BERLIN (Reuters) - Germany is best suited to host a new NATO military logistics command, the top U.S. Army general in Europe said on Tuesday.
NATO allies this month backed plans for two new military headquarters - an Atlantic command and a logistics command - to help protect Europe in the event of a future conflict.
Lieutenant General Ben Hodges told the Berlin Security Conference that Germany - already host to many U.S. troops - was well-placed to take on the logistics role given its geographical location in the heart of Europe, and its existing capabilities.
“I can’t imagine any other country being better suited than Germany to take on that responsibility, from a geographical standpoint, a capability standpoint,” Hodges said.
Diplomats have said that Germany is eager to host the logistics command but no decisions have been made.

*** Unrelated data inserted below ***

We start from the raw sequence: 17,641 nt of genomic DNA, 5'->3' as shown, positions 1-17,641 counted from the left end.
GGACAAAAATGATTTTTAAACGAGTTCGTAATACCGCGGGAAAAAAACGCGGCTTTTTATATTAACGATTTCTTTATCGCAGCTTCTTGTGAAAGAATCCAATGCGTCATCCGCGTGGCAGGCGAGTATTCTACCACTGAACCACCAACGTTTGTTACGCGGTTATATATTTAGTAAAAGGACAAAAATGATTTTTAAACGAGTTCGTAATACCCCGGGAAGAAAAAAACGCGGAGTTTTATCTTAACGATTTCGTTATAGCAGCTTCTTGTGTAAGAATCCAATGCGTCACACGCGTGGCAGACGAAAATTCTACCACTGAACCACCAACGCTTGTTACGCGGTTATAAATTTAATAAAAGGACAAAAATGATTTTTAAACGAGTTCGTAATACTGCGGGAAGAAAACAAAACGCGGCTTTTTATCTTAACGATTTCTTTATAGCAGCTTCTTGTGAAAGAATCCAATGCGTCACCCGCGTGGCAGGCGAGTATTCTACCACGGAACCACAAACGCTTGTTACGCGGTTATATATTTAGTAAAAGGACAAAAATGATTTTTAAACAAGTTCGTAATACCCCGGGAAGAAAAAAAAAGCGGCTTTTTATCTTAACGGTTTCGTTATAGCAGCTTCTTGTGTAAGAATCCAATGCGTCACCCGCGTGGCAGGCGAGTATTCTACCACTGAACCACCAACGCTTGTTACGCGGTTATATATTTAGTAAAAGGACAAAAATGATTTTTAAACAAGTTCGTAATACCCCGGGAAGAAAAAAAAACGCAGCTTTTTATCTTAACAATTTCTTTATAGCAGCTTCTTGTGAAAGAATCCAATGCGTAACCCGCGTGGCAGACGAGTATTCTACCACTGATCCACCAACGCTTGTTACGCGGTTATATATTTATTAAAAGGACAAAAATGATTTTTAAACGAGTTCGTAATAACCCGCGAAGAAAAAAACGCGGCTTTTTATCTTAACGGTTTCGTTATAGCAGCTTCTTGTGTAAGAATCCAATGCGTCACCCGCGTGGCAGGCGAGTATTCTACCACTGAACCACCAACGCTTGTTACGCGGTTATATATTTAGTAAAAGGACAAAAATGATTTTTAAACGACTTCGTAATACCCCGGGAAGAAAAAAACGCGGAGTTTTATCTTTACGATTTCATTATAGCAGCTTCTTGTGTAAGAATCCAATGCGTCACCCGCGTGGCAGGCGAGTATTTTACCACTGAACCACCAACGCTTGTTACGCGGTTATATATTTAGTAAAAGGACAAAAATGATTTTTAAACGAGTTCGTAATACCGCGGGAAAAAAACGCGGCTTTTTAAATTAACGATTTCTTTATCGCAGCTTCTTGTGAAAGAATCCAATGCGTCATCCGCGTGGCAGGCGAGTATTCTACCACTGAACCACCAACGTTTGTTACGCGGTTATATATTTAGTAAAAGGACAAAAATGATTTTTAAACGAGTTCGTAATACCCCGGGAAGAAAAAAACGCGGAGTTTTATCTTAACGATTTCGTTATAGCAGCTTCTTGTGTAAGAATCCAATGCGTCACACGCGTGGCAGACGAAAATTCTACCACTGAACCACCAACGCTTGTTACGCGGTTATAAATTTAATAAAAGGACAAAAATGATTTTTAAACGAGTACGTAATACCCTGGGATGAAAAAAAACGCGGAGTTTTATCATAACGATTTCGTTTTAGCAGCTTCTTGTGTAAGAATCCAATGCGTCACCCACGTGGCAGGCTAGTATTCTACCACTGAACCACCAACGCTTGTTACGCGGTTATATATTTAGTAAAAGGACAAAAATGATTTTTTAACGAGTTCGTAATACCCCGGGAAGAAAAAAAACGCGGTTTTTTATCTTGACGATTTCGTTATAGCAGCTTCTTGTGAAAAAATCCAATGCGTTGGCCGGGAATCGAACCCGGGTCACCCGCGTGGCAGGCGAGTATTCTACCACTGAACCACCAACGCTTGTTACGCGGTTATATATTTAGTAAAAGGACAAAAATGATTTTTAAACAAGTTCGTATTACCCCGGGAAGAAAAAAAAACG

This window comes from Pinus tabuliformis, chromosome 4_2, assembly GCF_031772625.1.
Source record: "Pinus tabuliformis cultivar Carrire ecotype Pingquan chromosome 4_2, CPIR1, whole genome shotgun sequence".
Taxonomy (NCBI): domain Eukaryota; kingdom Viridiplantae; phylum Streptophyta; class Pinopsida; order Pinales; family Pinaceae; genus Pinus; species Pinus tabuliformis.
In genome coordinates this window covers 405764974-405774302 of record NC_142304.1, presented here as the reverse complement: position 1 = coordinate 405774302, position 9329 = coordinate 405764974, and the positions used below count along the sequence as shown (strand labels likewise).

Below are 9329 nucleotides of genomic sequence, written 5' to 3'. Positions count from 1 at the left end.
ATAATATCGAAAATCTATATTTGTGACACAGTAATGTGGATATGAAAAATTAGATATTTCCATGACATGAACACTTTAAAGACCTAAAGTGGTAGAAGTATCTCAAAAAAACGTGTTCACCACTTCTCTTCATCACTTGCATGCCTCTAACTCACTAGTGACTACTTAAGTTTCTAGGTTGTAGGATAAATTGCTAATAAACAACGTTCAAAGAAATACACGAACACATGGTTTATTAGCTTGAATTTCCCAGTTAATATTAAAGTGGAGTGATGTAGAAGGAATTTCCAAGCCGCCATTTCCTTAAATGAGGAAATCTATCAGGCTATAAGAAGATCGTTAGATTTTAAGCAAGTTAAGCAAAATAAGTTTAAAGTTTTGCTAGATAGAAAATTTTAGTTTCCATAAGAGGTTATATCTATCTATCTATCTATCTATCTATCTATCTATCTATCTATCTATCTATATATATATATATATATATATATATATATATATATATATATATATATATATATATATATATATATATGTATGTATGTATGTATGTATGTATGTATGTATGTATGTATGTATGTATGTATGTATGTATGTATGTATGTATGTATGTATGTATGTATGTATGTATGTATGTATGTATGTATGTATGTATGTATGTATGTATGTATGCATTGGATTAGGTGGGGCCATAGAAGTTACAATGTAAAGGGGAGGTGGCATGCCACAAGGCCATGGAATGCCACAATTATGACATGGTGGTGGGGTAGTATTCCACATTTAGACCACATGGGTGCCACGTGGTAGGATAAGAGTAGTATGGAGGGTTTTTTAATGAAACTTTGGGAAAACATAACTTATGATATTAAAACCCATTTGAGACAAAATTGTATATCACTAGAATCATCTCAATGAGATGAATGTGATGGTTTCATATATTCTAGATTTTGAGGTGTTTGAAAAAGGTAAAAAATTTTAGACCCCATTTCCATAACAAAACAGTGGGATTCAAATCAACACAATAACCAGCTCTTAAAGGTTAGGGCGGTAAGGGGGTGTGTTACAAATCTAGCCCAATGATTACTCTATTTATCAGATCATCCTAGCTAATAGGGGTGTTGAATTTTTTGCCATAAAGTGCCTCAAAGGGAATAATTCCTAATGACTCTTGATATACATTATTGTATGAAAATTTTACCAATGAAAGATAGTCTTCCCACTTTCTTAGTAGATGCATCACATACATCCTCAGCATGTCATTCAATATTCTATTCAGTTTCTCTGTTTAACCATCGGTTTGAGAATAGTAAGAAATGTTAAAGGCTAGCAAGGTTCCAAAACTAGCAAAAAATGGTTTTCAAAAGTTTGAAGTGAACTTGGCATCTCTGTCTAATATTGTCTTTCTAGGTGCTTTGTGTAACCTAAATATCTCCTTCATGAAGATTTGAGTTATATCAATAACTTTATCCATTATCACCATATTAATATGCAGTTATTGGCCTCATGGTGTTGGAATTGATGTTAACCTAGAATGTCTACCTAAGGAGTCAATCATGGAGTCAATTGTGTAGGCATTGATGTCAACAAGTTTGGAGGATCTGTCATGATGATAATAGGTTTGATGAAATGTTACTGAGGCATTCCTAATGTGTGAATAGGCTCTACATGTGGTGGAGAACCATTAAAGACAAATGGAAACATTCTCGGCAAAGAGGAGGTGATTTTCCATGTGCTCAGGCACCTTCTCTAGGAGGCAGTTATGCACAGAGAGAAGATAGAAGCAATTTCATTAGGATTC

Hodges, who is due to retire next month, has repeatedly pushed for increased focus on improving the ability to move troops and equipment across Europe in the event of a future conflict.
NATO began beefing up its defences after the 2014 annexation by Russia of Ukraine’s Crimea peninsula, deploying troops to the Baltic states and Poland, strengthening its presence in the Black Sea and starting to modernising its forces.
The Kremlin, which denies harboring any aggressive intentions toward Europe, has condemned the moves as an attempt to encircle Russia.
Reporting by Sabine Siebold; Writing by Andrea Shalal; Editing by Alison Williams